- The entrepreneur currently buys honey from dozens of farmers in Baringo County. She then packs it as Koriema Honey Packers.
- Every Monday, Mrs. Ng’etich buys honey from farmers worth 100,000 shillings. Although it depends on farmers for raw materials, it also has its own 10 beehives.
A training Anne Ng’etich took in 2016 opened her eyes to huge opportunities in the honey value chain.
Before that, she just sold her honey along the road in Koriema, Baringo County, using bottled water. This meant that its customers were limited to those using the Kabarnet-Marigat highway.
The value addition training was provided by the Agriculture Sector Development Support Program (ASDSP).
To start her value-added business, she got 20,000 shillings from her bank table group. She knew she was taking a big risk because she didn’t know how the business would turn out. However, she was ready to test her entrepreneurial spirit.
“If you want to make a profit, you have to be willing to take risks,” says Ms. Ng’etich.
“Although I had minimal business management skills, I seized the opportunity of beekeeping and commercial honey production after realizing that traditional honey producers faced market challenges. .”
Her risk paid off, however, as the business grew and she now has clients all over the country. The training, she notes, was a game-changer.
“Since I received training in new packaging techniques from ASDSP in 2016, I have moved away from recycled beverage bottle packaging,” she notes.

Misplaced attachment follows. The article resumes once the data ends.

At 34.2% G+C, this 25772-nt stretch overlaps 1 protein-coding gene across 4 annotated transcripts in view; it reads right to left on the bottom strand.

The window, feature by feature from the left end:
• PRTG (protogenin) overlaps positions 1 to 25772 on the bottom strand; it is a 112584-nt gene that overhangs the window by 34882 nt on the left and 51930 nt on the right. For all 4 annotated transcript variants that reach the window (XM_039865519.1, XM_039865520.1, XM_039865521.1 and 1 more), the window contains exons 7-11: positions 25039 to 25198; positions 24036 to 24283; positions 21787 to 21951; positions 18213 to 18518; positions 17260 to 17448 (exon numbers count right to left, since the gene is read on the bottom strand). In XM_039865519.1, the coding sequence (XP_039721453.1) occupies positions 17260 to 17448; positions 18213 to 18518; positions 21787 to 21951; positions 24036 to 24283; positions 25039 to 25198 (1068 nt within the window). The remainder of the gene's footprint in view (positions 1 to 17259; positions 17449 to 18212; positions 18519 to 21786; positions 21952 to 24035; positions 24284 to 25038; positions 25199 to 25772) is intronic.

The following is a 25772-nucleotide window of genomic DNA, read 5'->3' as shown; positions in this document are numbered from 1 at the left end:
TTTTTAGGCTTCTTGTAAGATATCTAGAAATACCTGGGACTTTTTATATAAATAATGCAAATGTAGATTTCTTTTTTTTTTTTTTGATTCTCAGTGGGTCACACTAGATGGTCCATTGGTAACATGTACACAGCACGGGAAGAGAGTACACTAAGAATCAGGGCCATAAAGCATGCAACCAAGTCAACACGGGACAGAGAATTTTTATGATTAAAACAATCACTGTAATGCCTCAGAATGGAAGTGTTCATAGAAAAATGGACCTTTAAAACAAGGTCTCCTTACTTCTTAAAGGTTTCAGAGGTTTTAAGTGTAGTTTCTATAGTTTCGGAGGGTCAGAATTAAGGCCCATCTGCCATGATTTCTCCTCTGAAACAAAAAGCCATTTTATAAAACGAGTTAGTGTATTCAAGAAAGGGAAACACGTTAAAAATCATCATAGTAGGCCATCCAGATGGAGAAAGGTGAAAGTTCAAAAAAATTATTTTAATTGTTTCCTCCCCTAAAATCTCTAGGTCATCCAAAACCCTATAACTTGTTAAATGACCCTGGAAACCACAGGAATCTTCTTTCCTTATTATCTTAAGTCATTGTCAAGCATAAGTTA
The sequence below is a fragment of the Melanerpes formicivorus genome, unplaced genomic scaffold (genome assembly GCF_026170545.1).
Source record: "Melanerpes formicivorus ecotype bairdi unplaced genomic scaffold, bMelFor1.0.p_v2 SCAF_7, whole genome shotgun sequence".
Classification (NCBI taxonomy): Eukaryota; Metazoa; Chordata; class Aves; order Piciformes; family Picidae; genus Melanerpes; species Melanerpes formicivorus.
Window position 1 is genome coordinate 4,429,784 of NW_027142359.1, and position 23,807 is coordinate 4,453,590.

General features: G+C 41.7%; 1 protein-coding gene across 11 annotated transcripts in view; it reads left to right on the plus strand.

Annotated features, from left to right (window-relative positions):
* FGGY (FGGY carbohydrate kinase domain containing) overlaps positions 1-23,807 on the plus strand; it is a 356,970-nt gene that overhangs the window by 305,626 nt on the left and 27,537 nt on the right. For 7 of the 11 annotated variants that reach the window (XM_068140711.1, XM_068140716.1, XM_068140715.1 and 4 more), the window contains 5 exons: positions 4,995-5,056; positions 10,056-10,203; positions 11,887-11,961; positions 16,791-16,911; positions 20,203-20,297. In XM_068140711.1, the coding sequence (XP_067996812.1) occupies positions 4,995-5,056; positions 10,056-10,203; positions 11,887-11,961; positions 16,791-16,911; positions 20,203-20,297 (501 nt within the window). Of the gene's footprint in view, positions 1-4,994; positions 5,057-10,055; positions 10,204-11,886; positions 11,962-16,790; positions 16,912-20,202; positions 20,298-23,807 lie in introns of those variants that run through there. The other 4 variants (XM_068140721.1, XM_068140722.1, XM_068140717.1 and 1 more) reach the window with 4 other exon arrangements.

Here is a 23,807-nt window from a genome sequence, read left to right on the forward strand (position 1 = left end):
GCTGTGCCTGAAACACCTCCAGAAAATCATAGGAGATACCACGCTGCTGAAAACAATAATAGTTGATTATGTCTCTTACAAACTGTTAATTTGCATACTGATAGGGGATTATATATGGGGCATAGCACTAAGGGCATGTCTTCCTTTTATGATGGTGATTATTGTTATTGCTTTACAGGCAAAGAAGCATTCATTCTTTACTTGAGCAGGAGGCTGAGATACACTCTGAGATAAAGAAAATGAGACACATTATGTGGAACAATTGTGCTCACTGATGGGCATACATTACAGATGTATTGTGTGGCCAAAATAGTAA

The entrepreneur currently buys honey from dozens of farmers in Baringo County. She then packs it as Koriema Honey Packers.
“The customer base has grown and I now have supermarkets and retail stores across the country and I even have orders for the export market,” says Ms Ng’etich, adding that she has markets in Nairobi, Nakuru and Kisumu.
“My honey is sourced from beekeepers living in and around greater Baringo County, primarily in Tiaty.”
Every Monday, Mrs. Ng’etich buys honey from farmers worth 100,000 shillings. Although it depends on farmers for raw materials, it also has its own 10 beehives.
“At first, I used to buy honey worth 20,000 shillings, but that gradually increased as I continued to reinvest my profits,” she says.
She sells her honey for 700 shillings a kilo and five liters for 4,500 shillings. Although she works on commission, she still does roadside sales. She says she decided to venture into the honey business to avoid sitting at home.
“The honey adventure would allow me to stay at home but earn some money,” says Ms. Ng’etich.
Besides her daughter who helps her run the business, she has employed another person. Ms. Ngetich says Baringo honey is of superior quality due to a favorable tropical climate.
The species of bee found in this region is Apis Mellifera Yemenitica commonly known as bee. Its advantages are that it is resistant and survives drought conditions and has a high honey yield.
Ms. Ng’etich says the main challenge she faces is the scarcity of honey, with certain seasons affecting prices.